(3) If an aggrieved party files a complaint with the Human Rights Commission pursuant to paragraph (2) of this subsection, or if the time period for filing a complaint has expired, the Department shall immediately cease its investigation and dismiss the charge of civil rights violation. Any final order entered by the Chief Legal Counsel under this Section is appealable in accordance with paragraph (A)(1) of Section 8-111. Failure to immediately cease an investigation and dismiss the charge of civil rights violation as provided in this paragraph (3) constitutes grounds for entry of an order by the circuit court permanently enjoining the investigation. The Department may also be liable for any costs and other damages incurred by the respondent as a result of the action of the Department.
(4) The Department shall stay any administrative proceedings under this Section after the filing of a civil action by or on behalf of the aggrieved party under any federal or State law seeking relief with respect to the alleged civil rights violation.
(H) This amendatory Act of 1995 applies to causes of action filed on or after January 1, 1996." 775 ILCS 5/7A-102(G), (H) (West 1996).
The Department and the Commission filed a motion to dismiss Bowne's complaint under section 2-615 of the Code of Civil Procedure (735 ILCS 5/2-615 (West 1996)). The court granted the motion and dismissed Bowne's complaint with prejudice.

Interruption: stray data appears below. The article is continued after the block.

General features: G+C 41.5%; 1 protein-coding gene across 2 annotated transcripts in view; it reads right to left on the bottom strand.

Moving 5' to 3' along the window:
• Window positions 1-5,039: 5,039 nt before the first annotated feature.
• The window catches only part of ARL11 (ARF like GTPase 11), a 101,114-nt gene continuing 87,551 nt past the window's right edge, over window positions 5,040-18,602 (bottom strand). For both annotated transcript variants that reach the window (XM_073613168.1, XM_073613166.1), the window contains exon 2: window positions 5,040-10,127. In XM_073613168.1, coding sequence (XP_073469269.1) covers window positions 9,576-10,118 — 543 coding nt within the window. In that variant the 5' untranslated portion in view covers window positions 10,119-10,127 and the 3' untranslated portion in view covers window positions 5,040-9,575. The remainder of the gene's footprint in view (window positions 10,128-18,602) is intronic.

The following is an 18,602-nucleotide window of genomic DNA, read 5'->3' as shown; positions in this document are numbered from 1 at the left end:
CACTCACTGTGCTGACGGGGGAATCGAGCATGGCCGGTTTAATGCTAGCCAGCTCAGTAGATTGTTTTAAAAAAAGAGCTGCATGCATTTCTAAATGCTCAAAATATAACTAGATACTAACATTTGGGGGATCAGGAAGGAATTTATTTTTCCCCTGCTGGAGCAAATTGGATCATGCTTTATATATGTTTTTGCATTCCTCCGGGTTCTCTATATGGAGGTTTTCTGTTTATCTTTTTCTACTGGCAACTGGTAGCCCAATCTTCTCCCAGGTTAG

Bowne asserts that section 7A-102 of the Act bars the Commission from adjudicating Jackson-Jordan's claim because the Department filed a complaint on her behalf more than 365 days after she filed her charge with the Department.
The statute states that Public Act 89-370's amendments (Pub. Act 89-370, § 5, eff. August 19, 1995) apply to "causes of action filed on or after January 1, 1996." 775 ILCS 5/7A-102(H) (West 1996). However, the Act does not precisely define the meaning of "causes of action" as it relates to the Act. As both plaintiff and defendants argue, the determination of whether "causes of action" means charges or complaints is dispositive of this case. If "causes of action" means "charges," then Public Act 89-370's amendments do not apply since Jackson-Jordan filed her charge in 1992. Thus, the Commission could adjudicate her claim. However, if "causes of action" means "complaint," then Jackson-Jordan's complaint filed in January 1997 must be dismissed as ...